I was there for a few hours before wandering into the gift shop to find two silvered hair women chatting with each other about their lives. My presence had interrupted their conversation and they turned to ask me if I needed any assistance, but I stood struck at the fact their conversation consisted of talking about Facebooking their grandchildren, using Twitter to get their Quilt group known, using the internet to find vintage fabric, and even sending text messages to their children!
These women were in their mid 70’s – slightly younger than my mother who is 82 and got instant anxiety when I bought her a cell phone…
I found myself lingering around the conversation listening to learn more about their on-line lives and trying to understand why they choose to stay current with the times, and others their age do not. This is a fascinating topic for me, so I decided to look up some more research — only to find that Baby Boomers are now adopting popular consumer technology applications at a faster rate and the younger generations are losing interest.
I am from the pre-computer age – my Graphic Arts college education consisted of t-squares, layout paper, marker comps and rapidographs – so the concept of us old folks keeping up and turning up the heat was fascinating.
Micro Persuasion: Social Networking Demographics: Boomers Jump In, Gen Y Plateaus — Baby boomers are the fastest growing segment of social networking users. So, if you think you can ignore social media because you think only high school and college students use social media, think again. Yes, it is true that social media is still much more popular with younger generations, but Boomers have shown a willingness to embrace social media and blogging.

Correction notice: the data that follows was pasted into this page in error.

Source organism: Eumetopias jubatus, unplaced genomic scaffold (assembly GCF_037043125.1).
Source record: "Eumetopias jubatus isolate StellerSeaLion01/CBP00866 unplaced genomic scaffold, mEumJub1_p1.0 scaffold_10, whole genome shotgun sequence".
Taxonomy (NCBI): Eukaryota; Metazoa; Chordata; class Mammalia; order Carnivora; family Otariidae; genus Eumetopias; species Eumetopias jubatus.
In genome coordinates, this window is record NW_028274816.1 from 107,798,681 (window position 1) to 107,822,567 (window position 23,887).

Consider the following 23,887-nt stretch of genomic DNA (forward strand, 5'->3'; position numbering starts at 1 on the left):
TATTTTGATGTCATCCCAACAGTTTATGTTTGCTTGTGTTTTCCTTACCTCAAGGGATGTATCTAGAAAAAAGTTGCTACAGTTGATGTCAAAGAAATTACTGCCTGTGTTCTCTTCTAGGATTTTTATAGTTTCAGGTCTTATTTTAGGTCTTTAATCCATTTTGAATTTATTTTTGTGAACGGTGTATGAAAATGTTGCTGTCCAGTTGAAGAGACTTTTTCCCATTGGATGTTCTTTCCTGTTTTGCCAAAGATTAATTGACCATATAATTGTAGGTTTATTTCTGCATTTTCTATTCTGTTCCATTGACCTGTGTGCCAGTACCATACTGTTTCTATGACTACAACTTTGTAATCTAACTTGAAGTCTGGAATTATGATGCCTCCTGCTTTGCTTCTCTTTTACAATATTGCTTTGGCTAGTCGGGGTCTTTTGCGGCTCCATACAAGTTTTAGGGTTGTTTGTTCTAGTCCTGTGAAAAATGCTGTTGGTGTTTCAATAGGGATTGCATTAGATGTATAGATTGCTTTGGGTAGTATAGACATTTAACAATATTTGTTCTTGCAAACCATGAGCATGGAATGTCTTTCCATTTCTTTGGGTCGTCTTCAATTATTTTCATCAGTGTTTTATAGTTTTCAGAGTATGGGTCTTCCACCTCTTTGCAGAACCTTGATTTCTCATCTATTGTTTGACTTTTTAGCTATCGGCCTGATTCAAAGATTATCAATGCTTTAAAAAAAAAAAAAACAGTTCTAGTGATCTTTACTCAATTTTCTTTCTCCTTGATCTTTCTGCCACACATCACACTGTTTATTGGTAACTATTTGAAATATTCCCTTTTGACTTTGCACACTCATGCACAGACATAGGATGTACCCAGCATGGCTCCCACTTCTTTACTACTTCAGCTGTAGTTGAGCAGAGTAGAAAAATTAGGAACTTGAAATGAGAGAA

There has been a belief that older people would stick with newspapers over the Web. Boomers are set to retire and become that older generation, and Boomers don’t appear like they’ll be on the sidelines watching the Web go by.
According to the study, baby boomers…
- Increased reading blogs and listening to podcasts by 67 percent year over year; nearly 80 times faster than Gen Y (1 percent)
- Posted a 59 percent increase in using social networking sites—more than 30 times faster than Gen Y (2 percent)
- Increased watching/posting videos on the Internet by 35 percent—while Gen Y usage decreased slightly (-2 percent)
- Accelerated playing video games on the go via mobile devices by 52 percent— 20 times faster than Gen Y (2 percent)
- Increased listening to music on an iPod or other portable music player by 49 percent—more than four times faster than Gen Y (12 percent)
Meanwhile, Gen Y…
- Participation slipped in virtual worlds from 23 percent to 19 percent
- Consumed no more video online than they did last year
- Blogged and contributed to wikis less (it’s down from 35 to 33 percent)
The baby boomer results don’t surprise me. What does jump out at me is how the most technologically savvy generation we have seen to date is slowing their adoption. Could they be suffering from social fatigue or do they have enough technology in their lives already? Perhaps they are returning toward more face-to-face venues, which anecdotally, I have heard. It will be interesting to see how this progresses next year.